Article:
Labor Day weekend was supposed to be the last stand for Cinerama. The curved, wide-screen, old-time film format was destined to go the way of the Edsel after special showings at the last theater in the United States that still screens movies using the three-projector process.

But Cinerama enthusiasts in Dayton, Ohio--home to the last stateside Cinerama theater--have rallied to keep the format from fading forever from the big screen.

Larry Smith, who manages the New Neon Movies theater in Dayton, has created a non-profit organization, the Cinerama Preservation Society, to save his beloved films.

Smith's New Neon showcases rare Cinerama films, which have been preserved by the work of film historian and collector John Harvey. Smith announced plans for his last-ditch rescue effort last Monday during the intermission of the 1956 travelogue, Seven Wonders of the World.

There were only seven films made from 1952-1962 for the three-projector process, invented by Fred Waller. Although the public responded eagerly at first to visions of swooping roller coaster rides and sweeping panoramas, accompanied by the seven-channel stereo surround-sound invented Hazard Reeves, it proved a short-lived gimmick.

Smith and Harvey began their collaboration a year ago, bringing crowds of fans from 36 states and 11 different countries to the Ohio movie house. They came to see the 1952 documentary This Is Cinerama, the 1955 travelogue Cinerama Holiday (so faded the print is pink) and How the West Was Won, the 1962 saga directed by John Ford, Henry Hathaway and George Marshall--Harvey reconfigured the latter from 20 different prints.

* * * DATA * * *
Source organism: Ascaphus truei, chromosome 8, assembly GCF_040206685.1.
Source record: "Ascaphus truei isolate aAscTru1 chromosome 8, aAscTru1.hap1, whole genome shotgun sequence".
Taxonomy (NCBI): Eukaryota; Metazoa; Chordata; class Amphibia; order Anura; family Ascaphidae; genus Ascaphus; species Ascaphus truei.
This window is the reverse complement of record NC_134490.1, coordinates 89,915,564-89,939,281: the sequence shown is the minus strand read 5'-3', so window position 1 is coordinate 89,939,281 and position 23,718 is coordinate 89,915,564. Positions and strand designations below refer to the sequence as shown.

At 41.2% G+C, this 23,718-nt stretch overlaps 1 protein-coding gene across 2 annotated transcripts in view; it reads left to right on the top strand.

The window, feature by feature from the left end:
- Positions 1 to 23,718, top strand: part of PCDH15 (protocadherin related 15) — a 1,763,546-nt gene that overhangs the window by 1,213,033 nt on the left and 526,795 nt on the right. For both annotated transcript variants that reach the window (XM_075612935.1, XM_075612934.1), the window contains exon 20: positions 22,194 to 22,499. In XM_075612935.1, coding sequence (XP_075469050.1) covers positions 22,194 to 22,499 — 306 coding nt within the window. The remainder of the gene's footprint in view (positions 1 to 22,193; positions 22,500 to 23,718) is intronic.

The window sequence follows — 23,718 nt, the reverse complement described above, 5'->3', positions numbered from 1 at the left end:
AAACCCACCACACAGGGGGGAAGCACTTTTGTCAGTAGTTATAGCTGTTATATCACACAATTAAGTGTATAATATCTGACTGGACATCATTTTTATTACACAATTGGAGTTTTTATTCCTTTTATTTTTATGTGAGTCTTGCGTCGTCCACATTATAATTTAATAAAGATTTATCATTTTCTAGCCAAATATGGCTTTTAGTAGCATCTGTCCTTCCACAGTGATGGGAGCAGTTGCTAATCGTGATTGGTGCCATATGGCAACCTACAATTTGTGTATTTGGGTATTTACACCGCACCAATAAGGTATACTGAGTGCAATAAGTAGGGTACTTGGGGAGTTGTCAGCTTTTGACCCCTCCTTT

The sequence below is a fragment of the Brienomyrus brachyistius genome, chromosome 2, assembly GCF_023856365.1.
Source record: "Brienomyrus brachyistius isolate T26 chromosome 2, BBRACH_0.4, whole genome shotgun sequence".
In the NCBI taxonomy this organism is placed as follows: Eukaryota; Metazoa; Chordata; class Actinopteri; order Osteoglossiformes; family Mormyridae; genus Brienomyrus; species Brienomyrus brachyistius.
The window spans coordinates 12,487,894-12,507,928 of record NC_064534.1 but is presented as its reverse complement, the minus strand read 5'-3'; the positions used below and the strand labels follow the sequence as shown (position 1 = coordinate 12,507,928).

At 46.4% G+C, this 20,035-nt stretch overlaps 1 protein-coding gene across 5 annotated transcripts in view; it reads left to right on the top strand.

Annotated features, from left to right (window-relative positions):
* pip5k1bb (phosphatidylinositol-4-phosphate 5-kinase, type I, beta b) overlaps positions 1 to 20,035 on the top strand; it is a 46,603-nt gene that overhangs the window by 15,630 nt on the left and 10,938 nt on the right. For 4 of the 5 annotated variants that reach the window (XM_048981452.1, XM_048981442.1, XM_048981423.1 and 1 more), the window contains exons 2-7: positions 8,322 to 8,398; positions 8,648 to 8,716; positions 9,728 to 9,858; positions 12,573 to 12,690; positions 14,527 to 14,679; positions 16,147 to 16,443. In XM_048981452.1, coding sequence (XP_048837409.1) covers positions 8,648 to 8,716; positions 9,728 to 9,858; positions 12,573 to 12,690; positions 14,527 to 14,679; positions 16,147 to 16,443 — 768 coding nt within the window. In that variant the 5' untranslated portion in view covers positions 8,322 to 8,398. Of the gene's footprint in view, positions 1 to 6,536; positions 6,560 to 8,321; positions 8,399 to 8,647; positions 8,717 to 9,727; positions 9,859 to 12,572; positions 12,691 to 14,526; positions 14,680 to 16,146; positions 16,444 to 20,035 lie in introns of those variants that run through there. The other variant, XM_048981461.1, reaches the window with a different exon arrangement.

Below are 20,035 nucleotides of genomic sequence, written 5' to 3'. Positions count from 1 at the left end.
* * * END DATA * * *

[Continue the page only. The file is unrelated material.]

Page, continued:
Attendance dipped in recent months, and Smith announced Cinerama's final curtain. But everything changed when he hit on that non-profit plan, which will channel 65 percent of ticket sales towards restoration of all seven Cinerama films. This weekend's screenings sold out quickly, and two additional weekends are planned as fund-raisers.

In addition to the New Neon, Smith's Cineramatic work is screened in its true format at only one other theater in the world--the National Museum of Photography, Film and Television in Bradford, England.

What about the famous Cinerama Dome in Hollywood? Well, the Dome, now run by the Pacific Theater chain, did run This Is Cinerama in 1988. But the film was not shown in the original process, the Dome's three projectors having long since been ripped out. This Labor Day weekend, the domed cinema was to feature G.I.Jane in today's less poetic, wide-screen, anamorphic format.

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